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County Commissioner Todd Morgan (R) said Thursday he’s “99 percent sure” sequestration will happen, and that St. Mary’s and its largest employer will have to sort out the fiscal hardships that would follow.

Morgan’s was just one voice at an “industry day” event, hosted by The Patuxent Partnership and facilitated by the Naval Air Systems Command, to discuss the effects of deep cuts to the Pentagon and other fiscal restraints due to go into effect as early as March 1 unless Congress takes alternative action.

Attendees filled a large conference hall at the Southern Maryland Higher Education Center in California. Once Garry Newton, NAVAIR’s deputy commander, began to speak, the room was largely silent except for his voice and pens scribbling across note pads.

Newton, the command’s top civilian, said he wanted to answer questions and dispel rumors. He also encouraged those attending to contact his communication team to ensure they had another avenue for questions to be answered.

He used PowerPoint slides and charts, and made eye contact with audience members as he paced the hall aisle by aisle, essentially elaborating on what the Department of Defense and the media have been saying for months:

Billions of dollars in cuts are on the horizon this fiscal year alone. The government is operating at last year’s funding levels. It’s difficult, sometimes impossible, to transfer money from one spending area to another.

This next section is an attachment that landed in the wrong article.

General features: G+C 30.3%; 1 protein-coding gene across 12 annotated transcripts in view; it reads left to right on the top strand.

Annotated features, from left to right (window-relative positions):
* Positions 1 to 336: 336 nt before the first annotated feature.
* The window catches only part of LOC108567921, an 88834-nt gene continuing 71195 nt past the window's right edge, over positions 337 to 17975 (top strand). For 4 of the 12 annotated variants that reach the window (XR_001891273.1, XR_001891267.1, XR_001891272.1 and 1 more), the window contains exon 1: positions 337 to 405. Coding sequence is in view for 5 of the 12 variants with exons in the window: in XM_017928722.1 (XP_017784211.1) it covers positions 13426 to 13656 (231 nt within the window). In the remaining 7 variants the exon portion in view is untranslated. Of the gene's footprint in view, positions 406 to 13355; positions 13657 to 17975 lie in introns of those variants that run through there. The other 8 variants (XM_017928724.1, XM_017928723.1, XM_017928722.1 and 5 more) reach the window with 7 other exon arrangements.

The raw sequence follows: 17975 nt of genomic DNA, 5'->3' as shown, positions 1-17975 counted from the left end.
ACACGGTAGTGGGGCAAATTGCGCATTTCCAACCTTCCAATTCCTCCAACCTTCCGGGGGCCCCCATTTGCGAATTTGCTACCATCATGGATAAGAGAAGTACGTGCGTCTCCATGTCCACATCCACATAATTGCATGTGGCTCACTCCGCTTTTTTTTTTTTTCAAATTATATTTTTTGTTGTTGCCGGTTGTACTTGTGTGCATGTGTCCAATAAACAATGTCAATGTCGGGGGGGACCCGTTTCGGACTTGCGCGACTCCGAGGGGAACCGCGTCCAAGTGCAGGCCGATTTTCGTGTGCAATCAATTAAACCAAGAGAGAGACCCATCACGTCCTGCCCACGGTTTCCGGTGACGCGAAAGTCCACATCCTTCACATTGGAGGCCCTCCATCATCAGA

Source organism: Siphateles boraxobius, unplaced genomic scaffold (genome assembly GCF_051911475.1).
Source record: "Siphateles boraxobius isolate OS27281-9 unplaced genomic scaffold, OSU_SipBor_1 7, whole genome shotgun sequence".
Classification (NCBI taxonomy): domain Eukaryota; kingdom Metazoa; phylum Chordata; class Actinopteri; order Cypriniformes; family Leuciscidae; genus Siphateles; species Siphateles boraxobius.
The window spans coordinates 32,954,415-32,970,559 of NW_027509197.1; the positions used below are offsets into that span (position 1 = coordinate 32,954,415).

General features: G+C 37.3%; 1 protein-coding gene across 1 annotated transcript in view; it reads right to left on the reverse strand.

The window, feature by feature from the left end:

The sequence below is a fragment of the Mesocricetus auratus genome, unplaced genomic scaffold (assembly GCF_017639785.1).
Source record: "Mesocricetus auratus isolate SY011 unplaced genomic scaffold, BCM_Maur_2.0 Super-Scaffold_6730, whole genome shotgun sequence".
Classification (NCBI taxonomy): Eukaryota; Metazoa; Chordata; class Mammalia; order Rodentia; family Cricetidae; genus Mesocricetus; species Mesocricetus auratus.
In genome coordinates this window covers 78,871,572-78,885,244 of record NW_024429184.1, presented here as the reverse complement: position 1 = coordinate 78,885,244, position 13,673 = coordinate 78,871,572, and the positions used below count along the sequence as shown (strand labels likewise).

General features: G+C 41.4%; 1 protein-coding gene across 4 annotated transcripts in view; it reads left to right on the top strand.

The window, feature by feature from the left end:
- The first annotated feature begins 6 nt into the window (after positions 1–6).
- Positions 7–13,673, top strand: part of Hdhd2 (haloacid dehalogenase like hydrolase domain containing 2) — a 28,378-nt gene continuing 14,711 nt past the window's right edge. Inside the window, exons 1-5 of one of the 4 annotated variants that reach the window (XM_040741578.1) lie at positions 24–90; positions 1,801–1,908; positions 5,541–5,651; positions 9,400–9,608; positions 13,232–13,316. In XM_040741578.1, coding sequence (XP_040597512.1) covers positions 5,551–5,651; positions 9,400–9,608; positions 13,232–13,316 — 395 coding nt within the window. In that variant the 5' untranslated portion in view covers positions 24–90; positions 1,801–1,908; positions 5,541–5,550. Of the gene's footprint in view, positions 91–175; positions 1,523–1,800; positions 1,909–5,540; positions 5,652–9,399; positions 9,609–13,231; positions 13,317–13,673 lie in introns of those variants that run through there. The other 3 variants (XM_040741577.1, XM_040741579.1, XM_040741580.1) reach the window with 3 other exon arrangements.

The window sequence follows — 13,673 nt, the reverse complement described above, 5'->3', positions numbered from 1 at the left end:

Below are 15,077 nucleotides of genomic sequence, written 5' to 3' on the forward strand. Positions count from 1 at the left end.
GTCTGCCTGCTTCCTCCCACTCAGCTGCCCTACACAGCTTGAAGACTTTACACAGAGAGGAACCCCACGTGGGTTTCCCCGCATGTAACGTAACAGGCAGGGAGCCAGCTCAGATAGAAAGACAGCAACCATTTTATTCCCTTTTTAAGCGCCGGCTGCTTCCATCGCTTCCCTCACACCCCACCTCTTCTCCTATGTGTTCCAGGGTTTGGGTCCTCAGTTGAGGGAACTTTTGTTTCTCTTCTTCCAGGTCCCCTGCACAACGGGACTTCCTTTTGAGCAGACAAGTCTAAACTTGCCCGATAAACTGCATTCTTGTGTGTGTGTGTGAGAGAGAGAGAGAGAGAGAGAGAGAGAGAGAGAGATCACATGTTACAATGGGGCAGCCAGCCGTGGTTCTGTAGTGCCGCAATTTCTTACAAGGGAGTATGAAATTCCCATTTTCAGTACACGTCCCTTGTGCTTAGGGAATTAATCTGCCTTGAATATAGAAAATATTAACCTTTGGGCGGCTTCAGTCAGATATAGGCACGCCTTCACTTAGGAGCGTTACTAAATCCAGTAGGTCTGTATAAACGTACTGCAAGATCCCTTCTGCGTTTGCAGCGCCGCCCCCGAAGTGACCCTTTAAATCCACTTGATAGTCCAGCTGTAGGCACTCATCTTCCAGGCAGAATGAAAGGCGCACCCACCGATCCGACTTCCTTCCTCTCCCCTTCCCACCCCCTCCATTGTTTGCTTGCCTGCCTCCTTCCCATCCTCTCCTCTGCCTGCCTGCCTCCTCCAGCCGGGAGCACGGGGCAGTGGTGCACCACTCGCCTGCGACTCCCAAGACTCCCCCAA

Navy ships that were supposed to deploy aren’t. Ships that were supposed to come home haven’t. At least one carrier that was supposed to be dry docked and out of corrosive elements remains in the water because the Navy, right now, can’t afford to do otherwise. And, the service is still waiting for word about whether aircraft maintenance will be stopped during this fiscal year’s third and fourth quarters.

If the fiscal cuts remain in place long term, it could invalidate the Navy’s overall plans for defense.

In the meantime, about 30,000 business and federal workers associated with NAVAIR are wondering what will happen to their jobs.

Newton said, “we have no idea” how unpaid furloughs would be executed. If the government decides furloughs must take place, he said, NAVAIR will develop detailed plans about how to impose them on federal civilian workers only. (Contractors would have to wait for guidance from their companies.)

NAVAIR has said that, if furloughs do take place, they could happen as early as mid-April, and would be one day a week for up to 22 weeks. This would effectively cut civilian salaries by 20 percent for that period.

During the question-and-answer period, an hour of relative silence was interrupted by faint gasps from all corners of the room when someone stood up and said he “didn’t buy” the fact that people should just have to “wait and see” what happens in the aftermath of budget cuts.

Jobs and quality of life in St. Mary’s hang in the balance, he said. “We should have been talking about this a long time ago.”

The decision about sequestration and other budget restraints, ultimately, is up to Congress.